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How Oerlikon Eldim became more effective: “Thanks to vertical integration, our OEE performance improved.”

Every manufacturer has to deal with it: outages and wait times that cause loss of availability. Performance loss due to running at reduced speed and short stops. How can you use vertical integration to improve the effectiveness of your machine or production line, or OEE performance, with minimal effort?

At Quinso, we help manufacturing companies develop as Intelligent Manufacturers. We do this with new business models, smart technologies, by learning from nature, but also by smartly deploying digital innovations. As with Oerlikon Eldim. Recently, the turbine component manufacturer started working with an SAP MII module, which automatically initiates actions in the event of a malfunction so that the failure can be fixed quickly and effectively. In this blog, Wouter Vervoort and Henk Janssen talk about how Oerlikon became an Intelligent Manufacturer using SAP MII.

The fault module

An automated production cell consists of a combination of machine tools and a robot. These robotized production cells provide a lot of log data, including machine failures. In the past, a production worker would get a malfunction on the controller or see it on the machine itself. Often attempts were made to remedy the failure based on one’s own experience, with mostly unsecured knowledge and skills embedded in the employee’s mind. Then the notification was still created in SAP. There was a lot of time between assessing the failure and the final report. Especially in the evening and on weekends, this caused a lot of lost time and problems.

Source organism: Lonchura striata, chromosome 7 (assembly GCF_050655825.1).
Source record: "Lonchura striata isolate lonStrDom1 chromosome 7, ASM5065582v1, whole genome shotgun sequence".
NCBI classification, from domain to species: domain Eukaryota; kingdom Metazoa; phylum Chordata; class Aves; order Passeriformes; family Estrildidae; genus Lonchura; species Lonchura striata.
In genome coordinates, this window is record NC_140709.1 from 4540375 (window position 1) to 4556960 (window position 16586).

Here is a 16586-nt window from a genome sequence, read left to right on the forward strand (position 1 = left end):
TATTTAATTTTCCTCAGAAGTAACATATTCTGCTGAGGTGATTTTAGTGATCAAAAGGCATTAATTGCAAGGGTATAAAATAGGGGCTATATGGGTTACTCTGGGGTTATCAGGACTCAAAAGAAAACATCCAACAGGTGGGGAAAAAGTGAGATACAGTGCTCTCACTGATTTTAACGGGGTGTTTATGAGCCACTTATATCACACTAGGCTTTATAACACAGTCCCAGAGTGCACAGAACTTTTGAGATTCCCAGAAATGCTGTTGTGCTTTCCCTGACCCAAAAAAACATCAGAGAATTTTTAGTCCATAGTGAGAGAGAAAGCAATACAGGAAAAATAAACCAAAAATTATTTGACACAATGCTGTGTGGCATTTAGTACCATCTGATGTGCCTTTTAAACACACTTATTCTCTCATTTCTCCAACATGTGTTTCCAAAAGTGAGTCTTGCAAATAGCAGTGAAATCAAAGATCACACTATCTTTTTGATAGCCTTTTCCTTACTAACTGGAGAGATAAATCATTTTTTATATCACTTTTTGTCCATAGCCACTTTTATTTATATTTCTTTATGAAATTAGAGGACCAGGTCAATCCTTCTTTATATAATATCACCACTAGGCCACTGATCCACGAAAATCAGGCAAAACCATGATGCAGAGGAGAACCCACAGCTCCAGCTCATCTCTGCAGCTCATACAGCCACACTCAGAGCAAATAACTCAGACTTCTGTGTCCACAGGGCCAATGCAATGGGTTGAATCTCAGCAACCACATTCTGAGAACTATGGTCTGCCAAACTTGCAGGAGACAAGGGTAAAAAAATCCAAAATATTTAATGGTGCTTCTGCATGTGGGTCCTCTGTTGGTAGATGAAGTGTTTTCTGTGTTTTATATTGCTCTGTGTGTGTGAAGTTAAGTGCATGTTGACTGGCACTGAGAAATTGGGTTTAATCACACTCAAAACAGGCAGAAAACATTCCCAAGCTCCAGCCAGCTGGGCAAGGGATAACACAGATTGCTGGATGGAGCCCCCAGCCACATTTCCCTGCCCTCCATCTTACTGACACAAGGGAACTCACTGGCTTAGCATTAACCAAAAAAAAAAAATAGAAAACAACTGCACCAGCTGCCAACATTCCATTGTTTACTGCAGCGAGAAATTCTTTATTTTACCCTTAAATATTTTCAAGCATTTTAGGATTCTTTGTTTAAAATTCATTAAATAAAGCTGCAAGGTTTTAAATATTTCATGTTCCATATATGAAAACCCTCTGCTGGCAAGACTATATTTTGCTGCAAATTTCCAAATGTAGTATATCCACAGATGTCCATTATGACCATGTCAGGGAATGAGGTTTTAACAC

Quinso developed a failure app that easily links automation log data to an MII failure module. With this module, every fault is detected and classified.

Malfunction and then what?

What happens to the report? MII monitors the log file in real time. In case of a report, the system, based on a fault category, automatically determines to whom the fault belongs:

  1. Failure category A: The operator
    In this category, the operator can, may and must fix the failure himself. Common malfunctions include instructions on how to fix them. If there is no instruction yet, it can easily be created to still secure the solution. Similarly, inaccuracies from existing instructions can be corrected. If the operator cannot correct the fault, then by scanning his batch it can be reported as a Category B fault.
  2. Failure category B: The technical service
    Category B failures are often more complex in nature or involve large(er) risks. The report goes directly to the technical department. An order is automatically created through ERP. The technical service employee knows exactly what to do and can, for example, watch remotely as the malfunction is resolved. Again, secured knowledge is used in the form of instructions (pdf text or videos). Instructions can also be created or modified that safeguard specific knowledge. For the elements, such as the robot, the automation analysis App created by the supplier can also be used directly within the MII module.
  3. Failure category C: The supplier (external party)